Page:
For the last year or so, we have been experimenting with a virtual reality version of MuVIT. We have had some people express interest in this project so I’m going to start releasing the information on how to implement this. I have to add the qualifier though that this is still a work in progress and subject to change, no guarantees but you should be able to make it work.
The first thing you need to know is that this just like the rest of the MuVIT platform is designed to be cost effective. The headset to provide the actual 3D environment is essentially a holder for your mobile phone which provides the visual component. you can use most any mobile but we will discuss that later in more detail. Additionally you will need a high bandwidth connection to the phone, bluetooth won’t cut it. You can use a USB tether, but who want’s the limitations that wires impose. For that reason we use an 802.11 ac hot spot repeater which provides bandwidth equivalent to the ethernet port on you computer which our case is 100 Mb, more than enough. Then of course you need both the simulator software mentioned else where on the site and the additional software that created the 3D interface from the 2D screen image. We will discuss each item sepereatley below.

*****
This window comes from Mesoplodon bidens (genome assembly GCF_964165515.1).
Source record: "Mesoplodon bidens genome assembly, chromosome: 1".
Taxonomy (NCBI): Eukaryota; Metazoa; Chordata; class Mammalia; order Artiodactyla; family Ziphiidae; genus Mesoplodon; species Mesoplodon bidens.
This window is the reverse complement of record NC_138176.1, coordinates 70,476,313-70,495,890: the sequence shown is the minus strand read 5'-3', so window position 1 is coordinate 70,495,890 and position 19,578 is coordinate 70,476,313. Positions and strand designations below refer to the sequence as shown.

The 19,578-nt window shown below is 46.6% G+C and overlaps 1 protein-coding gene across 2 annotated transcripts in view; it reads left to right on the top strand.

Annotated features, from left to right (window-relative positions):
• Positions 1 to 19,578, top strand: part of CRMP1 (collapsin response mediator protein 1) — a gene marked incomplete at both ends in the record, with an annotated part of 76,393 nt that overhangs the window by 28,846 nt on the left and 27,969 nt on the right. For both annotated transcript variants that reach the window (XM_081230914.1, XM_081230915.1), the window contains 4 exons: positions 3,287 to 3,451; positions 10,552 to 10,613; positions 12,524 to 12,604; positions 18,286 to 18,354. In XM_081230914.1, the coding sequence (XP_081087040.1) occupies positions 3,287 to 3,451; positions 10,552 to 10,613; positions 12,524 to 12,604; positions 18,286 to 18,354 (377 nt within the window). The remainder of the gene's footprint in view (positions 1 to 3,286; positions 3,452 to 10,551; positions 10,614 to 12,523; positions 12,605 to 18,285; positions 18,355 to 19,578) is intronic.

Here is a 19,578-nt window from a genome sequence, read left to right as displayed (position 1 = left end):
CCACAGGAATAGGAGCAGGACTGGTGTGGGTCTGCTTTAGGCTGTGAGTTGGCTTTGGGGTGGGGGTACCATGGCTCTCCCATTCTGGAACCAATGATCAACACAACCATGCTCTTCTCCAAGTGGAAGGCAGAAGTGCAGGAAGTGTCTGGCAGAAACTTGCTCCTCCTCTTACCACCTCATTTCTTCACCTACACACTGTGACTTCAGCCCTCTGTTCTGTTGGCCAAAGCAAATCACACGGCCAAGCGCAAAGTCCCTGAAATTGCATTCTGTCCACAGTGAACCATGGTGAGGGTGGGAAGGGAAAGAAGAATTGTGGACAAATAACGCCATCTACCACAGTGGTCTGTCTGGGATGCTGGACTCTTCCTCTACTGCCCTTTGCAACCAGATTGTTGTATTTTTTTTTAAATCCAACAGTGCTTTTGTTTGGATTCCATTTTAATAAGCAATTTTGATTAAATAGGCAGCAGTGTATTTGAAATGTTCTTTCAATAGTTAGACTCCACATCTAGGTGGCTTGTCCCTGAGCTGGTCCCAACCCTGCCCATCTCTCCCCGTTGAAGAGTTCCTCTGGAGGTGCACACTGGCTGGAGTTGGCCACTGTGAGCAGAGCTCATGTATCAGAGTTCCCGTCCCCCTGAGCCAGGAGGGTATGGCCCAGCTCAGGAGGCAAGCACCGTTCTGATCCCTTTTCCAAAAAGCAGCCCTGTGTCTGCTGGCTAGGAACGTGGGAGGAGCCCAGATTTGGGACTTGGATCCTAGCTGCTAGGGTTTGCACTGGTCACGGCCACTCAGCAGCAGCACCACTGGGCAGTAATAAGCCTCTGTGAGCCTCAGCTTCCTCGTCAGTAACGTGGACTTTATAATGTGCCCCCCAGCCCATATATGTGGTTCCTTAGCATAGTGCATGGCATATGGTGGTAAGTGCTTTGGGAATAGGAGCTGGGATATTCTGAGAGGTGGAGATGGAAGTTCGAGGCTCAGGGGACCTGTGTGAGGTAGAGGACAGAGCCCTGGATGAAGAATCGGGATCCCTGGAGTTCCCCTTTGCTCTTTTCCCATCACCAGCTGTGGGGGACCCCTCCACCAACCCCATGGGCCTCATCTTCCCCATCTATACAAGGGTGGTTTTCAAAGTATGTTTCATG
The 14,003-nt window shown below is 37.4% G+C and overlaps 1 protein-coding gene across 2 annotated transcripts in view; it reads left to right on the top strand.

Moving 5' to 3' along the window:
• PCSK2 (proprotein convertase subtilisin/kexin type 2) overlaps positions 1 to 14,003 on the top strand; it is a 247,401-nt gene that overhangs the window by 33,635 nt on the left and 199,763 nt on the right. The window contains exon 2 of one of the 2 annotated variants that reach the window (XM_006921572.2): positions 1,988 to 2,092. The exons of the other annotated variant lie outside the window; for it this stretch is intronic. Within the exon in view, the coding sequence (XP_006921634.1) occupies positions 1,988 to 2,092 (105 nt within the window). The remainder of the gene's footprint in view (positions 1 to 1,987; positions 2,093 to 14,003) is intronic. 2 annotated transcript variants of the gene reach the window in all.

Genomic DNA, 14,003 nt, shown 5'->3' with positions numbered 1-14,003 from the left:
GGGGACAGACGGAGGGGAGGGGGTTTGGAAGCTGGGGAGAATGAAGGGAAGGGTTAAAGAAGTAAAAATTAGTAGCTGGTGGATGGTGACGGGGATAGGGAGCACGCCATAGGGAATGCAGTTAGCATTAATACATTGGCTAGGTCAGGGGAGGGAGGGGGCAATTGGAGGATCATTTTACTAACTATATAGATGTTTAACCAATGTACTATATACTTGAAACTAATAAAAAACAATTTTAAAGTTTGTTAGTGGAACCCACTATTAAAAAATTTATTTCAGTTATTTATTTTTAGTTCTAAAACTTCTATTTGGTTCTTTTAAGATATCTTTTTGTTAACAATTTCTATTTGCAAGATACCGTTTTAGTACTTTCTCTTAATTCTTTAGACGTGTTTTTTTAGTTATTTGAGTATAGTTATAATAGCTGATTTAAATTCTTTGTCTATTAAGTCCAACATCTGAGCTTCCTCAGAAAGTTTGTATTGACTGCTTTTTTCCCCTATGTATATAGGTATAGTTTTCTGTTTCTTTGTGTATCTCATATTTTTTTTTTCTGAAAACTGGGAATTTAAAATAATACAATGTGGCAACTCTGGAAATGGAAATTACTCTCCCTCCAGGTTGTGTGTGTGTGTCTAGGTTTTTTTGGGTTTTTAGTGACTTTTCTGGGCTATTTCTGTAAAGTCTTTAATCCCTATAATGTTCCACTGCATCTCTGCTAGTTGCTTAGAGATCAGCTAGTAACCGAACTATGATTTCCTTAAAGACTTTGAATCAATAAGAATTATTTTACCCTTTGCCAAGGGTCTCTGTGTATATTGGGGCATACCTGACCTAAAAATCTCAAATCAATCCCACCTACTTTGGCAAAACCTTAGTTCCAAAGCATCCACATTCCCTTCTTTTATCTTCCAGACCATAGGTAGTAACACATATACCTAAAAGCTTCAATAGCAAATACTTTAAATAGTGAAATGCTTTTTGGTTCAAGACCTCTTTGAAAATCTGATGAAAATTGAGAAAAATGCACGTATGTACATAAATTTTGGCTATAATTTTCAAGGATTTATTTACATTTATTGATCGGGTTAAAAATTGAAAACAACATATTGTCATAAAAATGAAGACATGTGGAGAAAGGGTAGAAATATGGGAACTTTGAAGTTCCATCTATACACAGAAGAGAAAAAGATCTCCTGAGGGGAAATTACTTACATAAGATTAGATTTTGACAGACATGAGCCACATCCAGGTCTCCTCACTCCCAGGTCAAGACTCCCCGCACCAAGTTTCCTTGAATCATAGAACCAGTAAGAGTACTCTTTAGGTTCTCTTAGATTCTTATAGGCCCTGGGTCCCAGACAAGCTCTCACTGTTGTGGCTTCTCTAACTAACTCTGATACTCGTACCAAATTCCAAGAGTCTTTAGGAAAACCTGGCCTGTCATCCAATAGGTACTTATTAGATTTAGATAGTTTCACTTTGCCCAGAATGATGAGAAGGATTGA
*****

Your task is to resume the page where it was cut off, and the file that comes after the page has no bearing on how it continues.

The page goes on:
The VR components
The first thing to understand is that the whole virtual reality environment is done on a smart phone running an app that sits as middleware between the simulator display and the phone. This software splits the screen into 2 images to give a stereoscopic depth perception effect. This can be disorienting to some and has been know to cause motion sickness.
Having said that you have been warned and we can proceed. The first consideration is the phone you plan to use. If your phone is fairly modern it should work fine. I have tested on Iphones which worked well as well as a couple of Androids. Currently we are using an LG G5 Android, that was purchased off Amazon for under $150 and no plan is attached, it is a standalone device used for the simulator, but that is entirely up to you as to what phone to use and what if any plan, just be sure it has a gyroscope or other motion sensing so you can move your head and have the image track.